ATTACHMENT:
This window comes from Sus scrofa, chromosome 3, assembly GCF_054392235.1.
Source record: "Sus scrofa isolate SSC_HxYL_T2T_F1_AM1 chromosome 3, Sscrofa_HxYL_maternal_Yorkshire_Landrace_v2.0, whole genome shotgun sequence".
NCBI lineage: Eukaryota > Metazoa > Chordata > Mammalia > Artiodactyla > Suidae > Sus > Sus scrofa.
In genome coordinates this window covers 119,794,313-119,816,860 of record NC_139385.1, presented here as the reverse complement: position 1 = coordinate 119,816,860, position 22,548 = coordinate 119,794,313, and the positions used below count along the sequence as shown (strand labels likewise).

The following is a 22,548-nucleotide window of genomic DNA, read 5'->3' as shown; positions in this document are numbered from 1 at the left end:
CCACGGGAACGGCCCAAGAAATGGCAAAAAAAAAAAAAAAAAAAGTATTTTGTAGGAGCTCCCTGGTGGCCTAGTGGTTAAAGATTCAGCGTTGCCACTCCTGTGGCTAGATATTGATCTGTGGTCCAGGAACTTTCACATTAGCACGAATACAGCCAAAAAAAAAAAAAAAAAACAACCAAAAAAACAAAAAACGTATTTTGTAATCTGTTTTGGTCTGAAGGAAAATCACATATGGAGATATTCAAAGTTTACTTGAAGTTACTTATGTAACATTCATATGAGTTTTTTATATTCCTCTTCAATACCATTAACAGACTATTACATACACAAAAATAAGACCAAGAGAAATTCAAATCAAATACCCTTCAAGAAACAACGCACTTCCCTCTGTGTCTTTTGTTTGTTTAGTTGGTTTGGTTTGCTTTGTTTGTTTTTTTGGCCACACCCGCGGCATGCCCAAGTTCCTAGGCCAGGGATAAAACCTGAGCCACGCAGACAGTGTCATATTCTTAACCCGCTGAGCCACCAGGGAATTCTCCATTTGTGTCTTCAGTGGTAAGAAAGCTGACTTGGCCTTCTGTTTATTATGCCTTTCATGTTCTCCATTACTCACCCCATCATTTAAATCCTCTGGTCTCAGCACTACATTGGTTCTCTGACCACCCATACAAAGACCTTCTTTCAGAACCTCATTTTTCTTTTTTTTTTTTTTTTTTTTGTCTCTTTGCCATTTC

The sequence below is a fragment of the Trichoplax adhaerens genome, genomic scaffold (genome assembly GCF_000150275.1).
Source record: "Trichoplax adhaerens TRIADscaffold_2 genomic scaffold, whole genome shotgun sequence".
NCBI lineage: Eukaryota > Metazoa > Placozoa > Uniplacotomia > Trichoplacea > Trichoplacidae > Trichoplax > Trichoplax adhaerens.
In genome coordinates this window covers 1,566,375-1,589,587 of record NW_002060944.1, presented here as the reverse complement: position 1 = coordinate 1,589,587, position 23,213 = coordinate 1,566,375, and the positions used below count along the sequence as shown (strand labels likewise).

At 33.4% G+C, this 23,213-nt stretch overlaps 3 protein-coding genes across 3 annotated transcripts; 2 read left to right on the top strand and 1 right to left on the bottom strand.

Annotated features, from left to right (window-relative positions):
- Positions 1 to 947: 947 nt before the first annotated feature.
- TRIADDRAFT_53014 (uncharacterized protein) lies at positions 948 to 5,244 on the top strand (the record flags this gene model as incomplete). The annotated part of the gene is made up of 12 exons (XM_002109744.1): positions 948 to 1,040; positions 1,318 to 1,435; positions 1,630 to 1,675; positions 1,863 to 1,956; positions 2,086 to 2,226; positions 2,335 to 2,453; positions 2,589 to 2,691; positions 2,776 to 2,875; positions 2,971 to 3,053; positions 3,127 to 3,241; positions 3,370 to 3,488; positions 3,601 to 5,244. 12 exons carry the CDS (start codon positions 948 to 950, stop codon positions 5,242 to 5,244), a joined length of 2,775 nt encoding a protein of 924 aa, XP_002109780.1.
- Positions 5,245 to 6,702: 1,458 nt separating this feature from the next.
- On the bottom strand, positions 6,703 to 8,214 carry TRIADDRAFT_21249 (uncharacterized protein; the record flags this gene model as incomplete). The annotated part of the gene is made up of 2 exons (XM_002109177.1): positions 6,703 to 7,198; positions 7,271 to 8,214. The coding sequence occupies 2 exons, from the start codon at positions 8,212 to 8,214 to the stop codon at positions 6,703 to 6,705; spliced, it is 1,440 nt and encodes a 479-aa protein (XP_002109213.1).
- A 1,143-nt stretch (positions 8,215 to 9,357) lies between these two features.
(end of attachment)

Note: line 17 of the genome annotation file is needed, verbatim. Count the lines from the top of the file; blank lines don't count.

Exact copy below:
- A 1,143-nt stretch (positions 8,215 to 9,357) lies between these two features.